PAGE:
Stormy Weather In Solarville: Amazon Joins Walmart In Saying Its Tesla Solar Panels Spontaneously Ignited From Zerohedge Many people theorized that the bail out “buy out” of Solar City, advocated for and led by Elon Musk, would eventually come back to bite Tesla. And now it looks as though we may be witnessing this first hand, not only in the collapse of Tesla’s solar business, but now in repeated allegations from a second multi-hundred billion dollar retailer claiming that Tesla’s solar panels ignited on their own. Tesla solar energy systems reportedly went up in flames at an Amazon warehouse in Redlands, California last June and now Amazon has stated that it has no further plans to buy solar energy systems from Tesla, according to CNBC. The news comes after Tuesday, when we reported that Walmart had suit Tesla over solar panels that ignited on their own and caused fires on top of 7 stores in recent years. Walmart claimed that Tesla only inspected 29 of more than 240 sites with Tesla solar roofs on them up until the day of the lawsuit. Read the rest of the story here. HT/ozspeaksup Like this:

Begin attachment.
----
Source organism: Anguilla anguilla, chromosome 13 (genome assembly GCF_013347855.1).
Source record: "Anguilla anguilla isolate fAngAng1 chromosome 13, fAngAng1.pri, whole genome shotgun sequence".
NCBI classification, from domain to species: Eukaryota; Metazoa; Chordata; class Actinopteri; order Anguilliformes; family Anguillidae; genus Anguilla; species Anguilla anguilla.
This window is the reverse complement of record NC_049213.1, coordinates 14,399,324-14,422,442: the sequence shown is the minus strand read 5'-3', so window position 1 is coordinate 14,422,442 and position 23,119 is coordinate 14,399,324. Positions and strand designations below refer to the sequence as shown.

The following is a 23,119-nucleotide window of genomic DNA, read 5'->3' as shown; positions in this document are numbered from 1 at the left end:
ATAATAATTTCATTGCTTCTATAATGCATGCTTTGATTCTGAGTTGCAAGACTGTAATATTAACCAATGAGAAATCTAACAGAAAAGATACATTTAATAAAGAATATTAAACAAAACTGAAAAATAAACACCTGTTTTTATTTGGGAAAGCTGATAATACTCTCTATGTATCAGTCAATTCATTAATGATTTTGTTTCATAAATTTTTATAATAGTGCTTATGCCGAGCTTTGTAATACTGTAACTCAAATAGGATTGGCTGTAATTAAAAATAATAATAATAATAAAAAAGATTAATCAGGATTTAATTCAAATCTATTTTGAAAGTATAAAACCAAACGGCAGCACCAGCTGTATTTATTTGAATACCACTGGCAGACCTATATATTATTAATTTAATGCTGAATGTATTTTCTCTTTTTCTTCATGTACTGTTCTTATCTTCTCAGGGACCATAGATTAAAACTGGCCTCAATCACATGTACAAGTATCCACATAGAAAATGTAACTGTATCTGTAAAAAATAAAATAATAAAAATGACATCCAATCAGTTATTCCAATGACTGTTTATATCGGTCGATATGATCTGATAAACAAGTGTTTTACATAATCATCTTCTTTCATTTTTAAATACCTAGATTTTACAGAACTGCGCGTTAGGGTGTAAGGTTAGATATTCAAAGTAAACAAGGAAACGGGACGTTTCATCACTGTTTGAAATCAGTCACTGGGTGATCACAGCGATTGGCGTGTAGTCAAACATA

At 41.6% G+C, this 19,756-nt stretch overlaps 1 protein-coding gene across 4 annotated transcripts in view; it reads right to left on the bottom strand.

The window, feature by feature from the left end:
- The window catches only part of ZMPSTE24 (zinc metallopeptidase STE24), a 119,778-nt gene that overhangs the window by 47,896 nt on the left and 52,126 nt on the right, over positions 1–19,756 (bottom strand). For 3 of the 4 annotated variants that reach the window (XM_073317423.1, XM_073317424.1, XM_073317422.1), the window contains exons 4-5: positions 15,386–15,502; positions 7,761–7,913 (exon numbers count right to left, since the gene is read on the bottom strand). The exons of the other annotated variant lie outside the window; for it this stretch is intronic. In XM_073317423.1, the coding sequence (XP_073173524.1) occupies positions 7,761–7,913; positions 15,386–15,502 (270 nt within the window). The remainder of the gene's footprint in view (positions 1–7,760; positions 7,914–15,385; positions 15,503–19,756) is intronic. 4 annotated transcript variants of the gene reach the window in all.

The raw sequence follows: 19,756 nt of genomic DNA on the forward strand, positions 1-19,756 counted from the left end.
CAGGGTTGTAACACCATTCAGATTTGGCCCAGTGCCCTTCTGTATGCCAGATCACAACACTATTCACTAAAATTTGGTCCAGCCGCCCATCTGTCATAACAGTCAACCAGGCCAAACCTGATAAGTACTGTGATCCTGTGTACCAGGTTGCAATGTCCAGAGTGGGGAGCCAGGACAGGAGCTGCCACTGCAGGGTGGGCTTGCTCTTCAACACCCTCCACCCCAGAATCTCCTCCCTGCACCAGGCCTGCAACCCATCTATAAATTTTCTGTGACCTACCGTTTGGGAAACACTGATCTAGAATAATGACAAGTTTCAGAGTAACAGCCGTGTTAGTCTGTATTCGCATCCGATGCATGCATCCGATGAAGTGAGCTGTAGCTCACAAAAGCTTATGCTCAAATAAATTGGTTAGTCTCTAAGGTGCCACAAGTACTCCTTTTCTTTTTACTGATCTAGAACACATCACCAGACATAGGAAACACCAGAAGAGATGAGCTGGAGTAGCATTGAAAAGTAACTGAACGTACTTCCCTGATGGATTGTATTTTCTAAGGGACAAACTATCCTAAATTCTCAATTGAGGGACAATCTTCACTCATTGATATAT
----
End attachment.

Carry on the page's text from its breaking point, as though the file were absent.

What Permaculture got Wrong — Dispelling Five Common Myths Many people who are new to small-scale organic farming come in with a lot of expectations and assumptions on how things are going to be. The romantic idea of living off the land and farming within a sustainable community has lured them closer to taking action and getting something going, whether it be a small farm, an off-grid homestead or perhaps just an ambitious garden. A lot of these folks have been inspired by the Permaculture movement, read the books of Bill Mollison, watched YouTube videos with Geoff Lawton and dreamed up enough ideas about herb spirals and forest gardens to make your head spin. I was exactly one of those people when I started my farm, I was inspired by Mollison and Lawton immensely and the idea of a self-sustaining farm was my dream and I was going to make it a reality, no matter the cost. I’d like to start with some definitions of terms that are going to be helpful to understand if this article is going to be effective. Permaculture Context 1. 2. 3. 4. 5.